How to simply back up to a remote disk without putting my data in the cloud?
December 29, 2011 1:44 PM   Subscribe

Simple way to do remote backups to a network-attached storage device? I prefer to avoid using commercial cloud services like Mozy, but would like offsite backup at a relative's house on a disk I own.

I have several laptops, but can easily make do with backing up just one computer that holds all my files.

I've spent a lot of time searching, but the closest I've gotten is Crashplan (and others) that allows you to back up to someone else's computer. That sounds exactly what I want, except it involves that remote computer owner having his computer on when the backup is scheduled. I don't want to intrude like that each time.

I'd like to buy a NAS, go to my relative's house, and just plug in the NAS to their router. Or, can you suggest something similarly simple? I see some people have used workarounds to achieve this with Crashplan, but I'm not as computer-savvy, and those workarounds seem unreliable anyway. Or people using rsync with two ReadyNAS units but I'm not sure this is as simple as I need it to be.

It feels like there must be a simple solution to this, but I'm not having any luck. Can you suggest how I can back up remotely without going on a public cloud?

posted by ccl6yl to Computers & Internet (13 answers total) 5 users marked this as a favorite
Check out Crashplan
posted by jchaw at 1:53 PM on December 29, 2011 [1 favorite]

I'm constantly amazed at how complicated backup can be. It's puzzling.

That said: I don't have any personal experience with this, but a Pogoplug sounds like it might solve your problem.
posted by gd779 at 1:53 PM on December 29, 2011

You might be interested in a Pogoplug device. You have to dig around their site a bit to find the information about how it works, since they're pushing their cloud service. But I'm pretty sure the device allows you to do what you want.
posted by maxim0512 at 1:55 PM on December 29, 2011

Sometimes asking the question is itself a good indicator that you should probably not be doing it yourself.

You need to answer the following:

How will connectivity be arranged? (Without a rendezvous point in the Internet you are going to need to arrange to tunnel through their firewall, deal with dynamic IP issues, and do on)

What bandwidth is available to me? How will I police it to be friendly to said relative?

How much am I paying per backed up byte? (if you are using a NAS that solves the former you are NOT cost competitive)

You are underestimating the complexity of doing it right and probably doing very poor accounting in terms of providing yourself with a reasonable level of service. Use backblaze, crash plan, or some other service.
posted by rr at 2:13 PM on December 29, 2011 [2 favorites]

Rsync with an appliance like ReadyNAS is about as simple as possible. If that is too much, then I would strongly suggest you use an off-the-shelf turnkey solution.
posted by Threeway Handshake at 2:36 PM on December 29, 2011 [1 favorite]

Simple is in the eye of the beholder.

A NAS device that speaks SFTP or FTPS (QNAS does the later) plus Areca backup would work. You would need to poke holes in the friend's firewall.
posted by fief at 2:47 PM on December 29, 2011

If you look around Crashplan's support site, you should be able to find information on how to install it on Intel powered NASs.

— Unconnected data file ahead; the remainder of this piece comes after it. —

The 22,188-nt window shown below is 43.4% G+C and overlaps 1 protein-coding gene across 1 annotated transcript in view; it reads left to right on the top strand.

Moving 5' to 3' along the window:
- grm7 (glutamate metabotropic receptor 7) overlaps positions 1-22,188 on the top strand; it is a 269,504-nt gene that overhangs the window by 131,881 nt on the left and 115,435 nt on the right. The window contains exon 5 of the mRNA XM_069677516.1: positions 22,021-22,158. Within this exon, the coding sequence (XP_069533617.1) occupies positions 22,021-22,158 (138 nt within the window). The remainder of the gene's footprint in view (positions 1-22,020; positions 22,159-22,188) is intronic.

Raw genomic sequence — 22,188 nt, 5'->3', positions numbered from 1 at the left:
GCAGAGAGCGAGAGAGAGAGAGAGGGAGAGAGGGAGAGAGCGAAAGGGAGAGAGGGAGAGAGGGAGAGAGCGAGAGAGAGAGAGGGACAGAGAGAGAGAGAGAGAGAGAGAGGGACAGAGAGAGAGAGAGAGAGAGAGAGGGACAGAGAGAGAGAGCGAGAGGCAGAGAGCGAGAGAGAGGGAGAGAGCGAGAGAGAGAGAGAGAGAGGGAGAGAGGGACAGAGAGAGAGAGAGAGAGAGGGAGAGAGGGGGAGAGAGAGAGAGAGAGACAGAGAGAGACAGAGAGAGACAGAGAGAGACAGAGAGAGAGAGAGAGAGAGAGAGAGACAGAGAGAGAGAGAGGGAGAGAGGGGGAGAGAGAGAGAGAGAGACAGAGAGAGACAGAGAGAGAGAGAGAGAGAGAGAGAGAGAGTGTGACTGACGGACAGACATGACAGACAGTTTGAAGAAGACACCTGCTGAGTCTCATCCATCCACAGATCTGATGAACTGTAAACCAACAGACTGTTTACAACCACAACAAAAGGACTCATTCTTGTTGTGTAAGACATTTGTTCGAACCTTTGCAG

You can also get it running on ARM based NASs. I pulled together other people's advice and put together a simple script (self-link) that will install it on PogoPlugs and derivaties that have been "upgraded" to running the ARM version of Debian. It works pretty well, other than having to restart the daemon every week or two.
posted by Good Brain at 2:49 PM on December 29, 2011 [1 favorite]

I should add though, that I opted against using crashplan to backup to a friend or family members location. I don't like depending too much on free services, and their unlimited household plan was a decent value. Since I trusted their paid off-site backup service, I didn't really feel compelled to have another off-site backup.
posted by Good Brain at 3:00 PM on December 29, 2011

Or people using rsync with two ReadyNAS units but I'm not sure this is as simple as I need it to be.

Well, how simple do you need it to be? You know about rsync already, so you're at least close to having the knowledge needed. At the very least, your NAS plan can work, depending on what kind of connectivity you can expect. The best would be to have ssh, because then you can run either rsync, or put together your own backup stuff with scp. You're still basically just copying files from one place to another, whether that place is the cloud, a tape, or your uncle's house. So, my recommendation is to find something that allows inbound connections using standard clients, then you can begin to evaluate their relative specialties.

Frankly I don't know why there isn't yet an open-source dropbox and/or crashplan thing to turn any shell account or personal server into a backup target.
posted by rhizome at 3:23 PM on December 29, 2011

Thank you for all your suggestions. I will first give Pogoplug a try, unless I see other ideas here.

I did consider using Crashplan on a NAS or just doing rsync... but I've never done it, and will defer the learning and experimenting for now.
posted by ccl6yl at 4:00 PM on December 29, 2011

Just to point one issue out with the rsync-like options. Your files will be unencrypted.
posted by Good Brain at 4:29 PM on December 29, 2011

Your files will be unencrypted.

Rsync would go over SSH, so they would be encrypted in transit over the network. On the NAS though, that is up to the file system on the NAS.
posted by Threeway Handshake at 7:18 PM on December 29, 2011

posted by dgeiser13 at 1:51 PM on December 30, 2011

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